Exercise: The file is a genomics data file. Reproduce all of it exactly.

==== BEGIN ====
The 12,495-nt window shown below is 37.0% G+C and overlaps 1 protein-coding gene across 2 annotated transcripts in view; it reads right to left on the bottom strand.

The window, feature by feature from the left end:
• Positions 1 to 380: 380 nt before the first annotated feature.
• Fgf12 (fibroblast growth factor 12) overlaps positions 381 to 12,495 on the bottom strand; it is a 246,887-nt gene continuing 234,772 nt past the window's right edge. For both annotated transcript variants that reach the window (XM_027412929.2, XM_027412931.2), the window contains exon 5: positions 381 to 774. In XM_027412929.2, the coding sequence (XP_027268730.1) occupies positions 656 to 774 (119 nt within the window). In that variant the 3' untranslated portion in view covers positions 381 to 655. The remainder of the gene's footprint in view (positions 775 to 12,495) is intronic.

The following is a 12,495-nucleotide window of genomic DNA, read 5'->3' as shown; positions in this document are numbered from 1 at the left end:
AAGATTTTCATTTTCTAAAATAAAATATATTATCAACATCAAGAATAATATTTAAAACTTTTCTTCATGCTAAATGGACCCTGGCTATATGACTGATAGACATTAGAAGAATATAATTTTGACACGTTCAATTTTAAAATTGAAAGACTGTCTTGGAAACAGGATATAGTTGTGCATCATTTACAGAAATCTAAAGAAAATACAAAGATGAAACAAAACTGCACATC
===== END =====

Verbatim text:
The 12,495-nt window shown below is 37.0% G+C and overlaps 1 protein-coding gene across 2 annotated transcripts in view; it reads right to left on the bottom strand.

The window, feature by feature from the left end:
• Positions 1 to 380: 380 nt before the first annotated feature.
• Fgf12 (fibroblast growth factor 12) overlaps positions 381 to 12,495 on the bottom strand; it is a 246,887-nt gene continuing 234,772 nt past the window's right edge. For both annotated transcript variants that reach the window (XM_027412929.2, XM_027412931.2), the window contains exon 5: positions 381 to 774. In XM_027412929.2, the coding sequence (XP_027268730.1) occupies positions 656 to 774 (119 nt within the window). In that variant the 3' untranslated portion in view covers positions 381 to 655. The remainder of the gene's footprint in view (positions 775 to 12,495) is intronic.

The following is a 12,495-nucleotide window of genomic DNA, read 5'->3' as shown; positions in this document are numbered from 1 at the left end:
AAGATTTTCATTTTCTAAAATAAAATATATTATCAACATCAAGAATAATATTTAAAACTTTTCTTCATGCTAAATGGACCCTGGCTATATGACTGATAGACATTAGAAGAATATAATTTTGACACGTTCAATTTTAAAATTGAAAGACTGTCTTGGAAACAGGATATAGTTGTGCATCATTTACAGAAATCTAAAGAAAATACAAAGATGAAACAAAACTGCACATC